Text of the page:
MEMBER ALERT: AOPA Pilot Information Center and Member Services will be closed today, Dec. 12, after 2:30 p.m. Eastern, and will reopen Dec. 13 at 8:30 a.m. Eastern. Thank you for your understanding.
July 23, 2012
By Jim Moore
Rep. Sam Graves (R-Mo.), co-chair of the House GA Caucus and GA Caucus member Rep. Dan Lipinski (D-Ill.) have pushed the Pilot’s Bill of Rights past its final legislative hurdle and on to the president’s desk. The legislation, championed by Sens. James Inhofe (R-Okla.) and Mark Begich (D-Alaska), co-chair of the Senate GA Caucus, stands to lift a veil of secrecy from investigations and reverse the presumption of guilt that pilots subject to certificate action have always faced.
“For a long time, pilots have expressed frustration about the treatment they receive during an FAA enforcement proceeding. It tends to be a guilty-until-proven-innocent process,” said Graves. “The Pilot’s Bill of Rights is intended to address this and other issues that, in some cases, actually lead to an FAA enforcement action.”
"Passage of the Pilot’s Bill of Rights is a much-needed step toward improving communications between pilots and the FAA and ensuring that vital safety-related information reaches those who need it most,” Lipinski said.
Approved in a June 29 Senate vote, the measure—once signed by President Barack Obama, as expected—will guarantee that pilots facing certificate action are given access to ATC and flight service recordings, and require the FAA to provide the evidence being used as the basis of enforcement at least 30 days in advance of action. Pilots would also, for the first time, be able to appeal decisions in federal courts, and the NTSB would be given a greater oversight role in reviewing enforcement cases.
“It gives general aviation pilots access to the same justice system that everybody else has in America,” Inhofe told AOPA Live following the bill’s June 29 Senate approval. “That hasn’t been true—forever.”
Graves and Lipinski introduced a companion bill in the House and helped get the final bill on the fast track for House passage on the opening day of EAA AirVenture, where Inhofe first unveiled the bill in 2011. With strong backing from AOPA, the Experimental Aircraft Association, and thousands of pilots who spoke up in favor, the measure quickly gained legislative support.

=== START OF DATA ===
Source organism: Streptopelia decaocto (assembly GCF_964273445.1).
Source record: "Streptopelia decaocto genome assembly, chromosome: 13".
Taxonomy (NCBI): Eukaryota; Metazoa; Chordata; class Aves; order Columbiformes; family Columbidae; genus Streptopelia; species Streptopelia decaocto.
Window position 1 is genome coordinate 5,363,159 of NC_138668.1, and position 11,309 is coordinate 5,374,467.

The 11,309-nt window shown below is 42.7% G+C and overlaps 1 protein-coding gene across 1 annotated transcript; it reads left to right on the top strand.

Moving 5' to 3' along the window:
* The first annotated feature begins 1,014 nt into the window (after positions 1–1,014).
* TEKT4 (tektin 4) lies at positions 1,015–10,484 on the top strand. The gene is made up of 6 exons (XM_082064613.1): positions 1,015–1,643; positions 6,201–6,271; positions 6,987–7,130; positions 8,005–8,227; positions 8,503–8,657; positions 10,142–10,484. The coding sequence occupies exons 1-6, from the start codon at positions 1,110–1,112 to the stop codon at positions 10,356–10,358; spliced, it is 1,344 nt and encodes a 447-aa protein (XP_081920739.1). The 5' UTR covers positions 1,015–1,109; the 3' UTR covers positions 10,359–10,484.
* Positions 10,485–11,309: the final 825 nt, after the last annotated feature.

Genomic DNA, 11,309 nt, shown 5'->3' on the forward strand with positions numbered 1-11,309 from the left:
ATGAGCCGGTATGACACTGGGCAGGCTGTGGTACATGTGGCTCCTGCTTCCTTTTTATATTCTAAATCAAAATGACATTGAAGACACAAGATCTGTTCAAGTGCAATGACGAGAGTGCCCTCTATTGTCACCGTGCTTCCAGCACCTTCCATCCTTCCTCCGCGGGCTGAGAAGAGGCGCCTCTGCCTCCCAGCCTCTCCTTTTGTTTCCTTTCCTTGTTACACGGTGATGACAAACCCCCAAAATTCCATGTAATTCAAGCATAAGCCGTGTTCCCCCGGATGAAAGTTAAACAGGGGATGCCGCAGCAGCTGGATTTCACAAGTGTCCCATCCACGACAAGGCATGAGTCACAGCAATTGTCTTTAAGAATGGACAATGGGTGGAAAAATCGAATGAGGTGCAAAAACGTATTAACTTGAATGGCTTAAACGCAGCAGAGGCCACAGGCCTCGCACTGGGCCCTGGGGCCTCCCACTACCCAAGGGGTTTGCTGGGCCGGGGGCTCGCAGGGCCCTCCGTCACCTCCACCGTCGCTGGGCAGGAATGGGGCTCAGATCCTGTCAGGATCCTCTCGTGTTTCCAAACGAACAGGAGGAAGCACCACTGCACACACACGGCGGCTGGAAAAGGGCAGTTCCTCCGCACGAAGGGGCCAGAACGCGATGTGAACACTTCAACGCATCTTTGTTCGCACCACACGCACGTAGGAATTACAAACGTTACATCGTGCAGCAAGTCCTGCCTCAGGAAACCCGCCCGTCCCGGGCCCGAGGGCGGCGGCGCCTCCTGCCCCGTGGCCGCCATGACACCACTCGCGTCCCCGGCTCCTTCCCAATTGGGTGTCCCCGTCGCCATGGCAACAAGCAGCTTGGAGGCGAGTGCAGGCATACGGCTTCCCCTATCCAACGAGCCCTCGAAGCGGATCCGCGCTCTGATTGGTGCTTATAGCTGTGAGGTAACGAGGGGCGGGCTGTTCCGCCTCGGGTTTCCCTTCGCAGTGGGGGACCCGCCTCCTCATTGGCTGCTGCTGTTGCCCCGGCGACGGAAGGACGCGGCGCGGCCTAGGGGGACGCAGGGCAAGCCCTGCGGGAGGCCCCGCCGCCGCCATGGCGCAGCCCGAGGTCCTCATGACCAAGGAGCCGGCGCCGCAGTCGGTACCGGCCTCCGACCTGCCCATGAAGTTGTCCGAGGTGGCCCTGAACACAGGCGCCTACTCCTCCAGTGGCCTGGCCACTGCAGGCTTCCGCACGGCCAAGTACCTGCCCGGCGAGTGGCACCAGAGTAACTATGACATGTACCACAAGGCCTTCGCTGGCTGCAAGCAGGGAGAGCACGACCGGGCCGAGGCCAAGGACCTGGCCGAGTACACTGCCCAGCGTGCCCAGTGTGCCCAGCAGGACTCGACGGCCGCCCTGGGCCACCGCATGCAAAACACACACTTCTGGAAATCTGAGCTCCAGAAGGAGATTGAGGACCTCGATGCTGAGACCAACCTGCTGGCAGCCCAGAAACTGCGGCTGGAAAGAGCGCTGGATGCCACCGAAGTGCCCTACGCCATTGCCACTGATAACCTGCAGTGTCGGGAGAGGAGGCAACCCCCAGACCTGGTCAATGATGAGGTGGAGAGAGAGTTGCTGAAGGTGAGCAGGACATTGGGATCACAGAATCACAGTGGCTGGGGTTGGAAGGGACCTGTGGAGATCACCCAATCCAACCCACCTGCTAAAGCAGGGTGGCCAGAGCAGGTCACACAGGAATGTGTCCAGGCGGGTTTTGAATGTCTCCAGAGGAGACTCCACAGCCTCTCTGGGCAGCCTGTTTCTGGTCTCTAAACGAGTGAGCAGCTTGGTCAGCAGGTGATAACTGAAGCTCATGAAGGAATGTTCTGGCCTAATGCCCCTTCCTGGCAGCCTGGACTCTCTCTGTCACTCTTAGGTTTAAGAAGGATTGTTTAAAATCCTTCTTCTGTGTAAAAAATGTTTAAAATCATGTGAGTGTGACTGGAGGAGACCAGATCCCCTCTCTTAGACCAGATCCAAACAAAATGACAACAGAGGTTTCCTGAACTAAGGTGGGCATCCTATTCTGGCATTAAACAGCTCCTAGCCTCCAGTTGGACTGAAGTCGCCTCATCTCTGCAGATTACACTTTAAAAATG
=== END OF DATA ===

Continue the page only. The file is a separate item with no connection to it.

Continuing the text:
“This is a landmark bill for general aviation, and protecting GA pilots’ freedom to fly,” said Lorraine Howerton, AOPA vice president of legislative affairs. Howerton and her staff made sure lawmakers heard the voice of 400,000 members seeking due process protection for their freedom to fly. “This bill ensures that basic principles of fairness and transparency will govern the relationship between pilots and their government.”
The legislation also would establish advisory boards to improve the system of distributing notams, and another to examine medical certification. AOPA President Craig Fuller noted in June that Inhofe took “bold” action when GA was otherwise under attack inside the Beltway, and passage of the important legislation when so many other bills have stalled is a testament to the dedication of its backers.
The House approved the bill by voice vote on July 23. The vote was taken under suspension of rules, which precluded amendments and limited debate. Reps. Jerry F. Costello (D-Ill.) and Larry Bucshon (R-Ind.) both shepherded the bill through its final steps toward passage on the House floor and spoke in favor, Howerton noted, and support from Rep. Tom Petri (R-Wis.), chairman of the aviation subcommittee of the House Committee on Transportation and Infrastructure, was also crucial.
Advocacy and Legislation,
For pilots, the 60,000-plus-member Civil Air Patrol readily comes to mind when an aerial role in a rescue is launched.
AOPA is looking to the Michigan Senate for “refinement” of proposals amended unfavorably in last-minute House action.
The General Aviation Pilot Protection Act would allow pilots to use the driver’s license medical standard for noncommercial VFR flights in aircraft weighing up to 6,000 pounds with no more than six seats, as long as they carry five or fewer passengers, fly below 14,000 feet msl, and fly no faster than 250 knots.
AOPA thanks our members for their continued support in protecting the freedom to fly.